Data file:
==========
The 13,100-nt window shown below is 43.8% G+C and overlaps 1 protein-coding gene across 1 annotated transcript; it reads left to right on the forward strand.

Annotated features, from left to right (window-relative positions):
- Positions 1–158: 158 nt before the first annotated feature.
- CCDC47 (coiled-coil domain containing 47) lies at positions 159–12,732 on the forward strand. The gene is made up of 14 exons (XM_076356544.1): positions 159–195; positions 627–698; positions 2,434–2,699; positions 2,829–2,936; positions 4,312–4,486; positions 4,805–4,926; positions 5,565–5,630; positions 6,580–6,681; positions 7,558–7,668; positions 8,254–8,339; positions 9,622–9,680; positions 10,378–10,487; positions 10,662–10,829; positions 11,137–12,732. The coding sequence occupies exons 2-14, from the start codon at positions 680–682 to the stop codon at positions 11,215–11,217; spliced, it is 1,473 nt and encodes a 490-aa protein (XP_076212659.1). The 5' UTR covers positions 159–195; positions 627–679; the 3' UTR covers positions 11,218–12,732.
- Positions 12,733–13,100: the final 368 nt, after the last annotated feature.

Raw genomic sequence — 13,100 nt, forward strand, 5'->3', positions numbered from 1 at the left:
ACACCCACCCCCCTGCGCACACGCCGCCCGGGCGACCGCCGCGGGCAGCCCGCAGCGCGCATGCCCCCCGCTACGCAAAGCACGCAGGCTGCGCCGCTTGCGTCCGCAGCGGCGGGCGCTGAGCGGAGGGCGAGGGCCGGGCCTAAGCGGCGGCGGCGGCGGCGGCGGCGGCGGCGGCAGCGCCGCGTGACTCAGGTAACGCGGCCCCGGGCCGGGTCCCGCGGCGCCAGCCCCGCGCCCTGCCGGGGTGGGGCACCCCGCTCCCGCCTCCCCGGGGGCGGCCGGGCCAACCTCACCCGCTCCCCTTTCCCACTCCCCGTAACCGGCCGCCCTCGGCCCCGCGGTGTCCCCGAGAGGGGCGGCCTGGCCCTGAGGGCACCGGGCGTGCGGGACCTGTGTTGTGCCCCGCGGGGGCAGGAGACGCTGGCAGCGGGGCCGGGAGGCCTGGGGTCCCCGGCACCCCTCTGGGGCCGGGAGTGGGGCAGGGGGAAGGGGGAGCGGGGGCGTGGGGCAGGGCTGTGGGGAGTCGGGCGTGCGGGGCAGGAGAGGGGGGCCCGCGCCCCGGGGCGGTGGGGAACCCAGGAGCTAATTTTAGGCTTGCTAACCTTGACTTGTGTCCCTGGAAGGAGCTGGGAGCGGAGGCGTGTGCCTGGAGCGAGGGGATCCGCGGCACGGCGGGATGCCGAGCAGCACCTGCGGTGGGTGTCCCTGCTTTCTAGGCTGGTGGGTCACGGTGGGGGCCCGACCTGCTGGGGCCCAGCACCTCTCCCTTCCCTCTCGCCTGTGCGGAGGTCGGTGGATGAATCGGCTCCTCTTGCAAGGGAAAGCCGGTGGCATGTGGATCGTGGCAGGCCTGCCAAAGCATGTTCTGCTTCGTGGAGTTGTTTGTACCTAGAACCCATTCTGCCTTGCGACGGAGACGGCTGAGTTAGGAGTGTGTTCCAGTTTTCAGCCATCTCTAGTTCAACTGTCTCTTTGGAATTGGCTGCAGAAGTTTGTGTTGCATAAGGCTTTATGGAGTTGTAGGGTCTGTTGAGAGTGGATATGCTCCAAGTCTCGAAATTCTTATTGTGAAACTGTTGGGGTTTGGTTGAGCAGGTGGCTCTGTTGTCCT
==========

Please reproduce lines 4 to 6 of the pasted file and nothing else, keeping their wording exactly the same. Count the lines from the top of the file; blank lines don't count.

- CCDC47 (coiled-coil domain containing 47) lies at positions 159–12,732 on the forward strand. The gene is made up of 14 exons (XM_076356544.1): positions 159–195; positions 627–698; positions 2,434–2,699; positions 2,829–2,936; positions 4,312–4,486; positions 4,805–4,926; positions 5,565–5,630; positions 6,580–6,681; positions 7,558–7,668; positions 8,254–8,339; positions 9,622–9,680; positions 10,378–10,487; positions 10,662–10,829; positions 11,137–12,732. The coding sequence occupies exons 2-14, from the start codon at positions 680–682 to the stop codon at positions 11,215–11,217; spliced, it is 1,473 nt and encodes a 490-aa protein (XP_076212659.1). The 5' UTR covers positions 159–195; positions 627–679; the 3' UTR covers positions 11,218–12,732.
- Positions 12,733–13,100: the final 368 nt, after the last annotated feature.

Raw genomic sequence — 13,100 nt, forward strand, 5'->3', positions numbered from 1 at the left: